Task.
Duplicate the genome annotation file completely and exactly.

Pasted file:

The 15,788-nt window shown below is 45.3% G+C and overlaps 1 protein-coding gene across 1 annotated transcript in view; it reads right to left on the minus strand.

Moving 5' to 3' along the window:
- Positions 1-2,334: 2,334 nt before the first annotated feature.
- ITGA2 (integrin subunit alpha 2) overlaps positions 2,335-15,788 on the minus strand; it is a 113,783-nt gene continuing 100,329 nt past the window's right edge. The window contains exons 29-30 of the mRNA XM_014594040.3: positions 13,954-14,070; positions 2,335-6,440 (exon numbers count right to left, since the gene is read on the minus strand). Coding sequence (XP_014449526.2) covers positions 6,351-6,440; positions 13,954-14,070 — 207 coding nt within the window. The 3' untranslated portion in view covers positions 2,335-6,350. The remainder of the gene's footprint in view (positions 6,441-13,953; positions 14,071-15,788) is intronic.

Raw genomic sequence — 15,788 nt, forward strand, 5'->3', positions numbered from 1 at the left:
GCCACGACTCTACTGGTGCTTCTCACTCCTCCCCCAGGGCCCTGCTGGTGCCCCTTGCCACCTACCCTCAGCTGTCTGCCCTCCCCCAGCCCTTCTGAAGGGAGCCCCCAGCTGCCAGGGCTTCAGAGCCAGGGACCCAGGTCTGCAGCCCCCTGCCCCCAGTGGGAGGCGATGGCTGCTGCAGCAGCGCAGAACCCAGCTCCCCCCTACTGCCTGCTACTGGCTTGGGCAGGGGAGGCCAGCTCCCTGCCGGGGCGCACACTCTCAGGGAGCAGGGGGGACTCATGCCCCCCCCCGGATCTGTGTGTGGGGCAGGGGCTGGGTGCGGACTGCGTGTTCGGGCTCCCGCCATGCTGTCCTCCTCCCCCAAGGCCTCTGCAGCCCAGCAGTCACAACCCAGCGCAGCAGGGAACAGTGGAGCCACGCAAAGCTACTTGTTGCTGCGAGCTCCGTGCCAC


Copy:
The 15,788-nt window shown below is 45.3% G+C and overlaps 1 protein-coding gene across 1 annotated transcript in view; it reads right to left on the minus strand.

Moving 5' to 3' along the window:
- Positions 1-2,334: 2,334 nt before the first annotated feature.
- ITGA2 (integrin subunit alpha 2) overlaps positions 2,335-15,788 on the minus strand; it is a 113,783-nt gene continuing 100,329 nt past the window's right edge. The window contains exons 29-30 of the mRNA XM_014594040.3: positions 13,954-14,070; positions 2,335-6,440 (exon numbers count right to left, since the gene is read on the minus strand). Coding sequence (XP_014449526.2) covers positions 6,351-6,440; positions 13,954-14,070 — 207 coding nt within the window. The 3' untranslated portion in view covers positions 2,335-6,350. The remainder of the gene's footprint in view (positions 6,441-13,953; positions 14,071-15,788) is intronic.

Raw genomic sequence — 15,788 nt, forward strand, 5'->3', positions numbered from 1 at the left:
GCCACGACTCTACTGGTGCTTCTCACTCCTCCCCCAGGGCCCTGCTGGTGCCCCTTGCCACCTACCCTCAGCTGTCTGCCCTCCCCCAGCCCTTCTGAAGGGAGCCCCCAGCTGCCAGGGCTTCAGAGCCAGGGACCCAGGTCTGCAGCCCCCTGCCCCCAGTGGGAGGCGATGGCTGCTGCAGCAGCGCAGAACCCAGCTCCCCCCTACTGCCTGCTACTGGCTTGGGCAGGGGAGGCCAGCTCCCTGCCGGGGCGCACACTCTCAGGGAGCAGGGGGGACTCATGCCCCCCCCCGGATCTGTGTGTGGGGCAGGGGCTGGGTGCGGACTGCGTGTTCGGGCTCCCGCCATGCTGTCCTCCTCCCCCAAGGCCTCTGCAGCCCAGCAGTCACAACCCAGCGCAGCAGGGAACAGTGGAGCCACGCAAAGCTACTTGTTGCTGCGAGCTCCGTGCCAC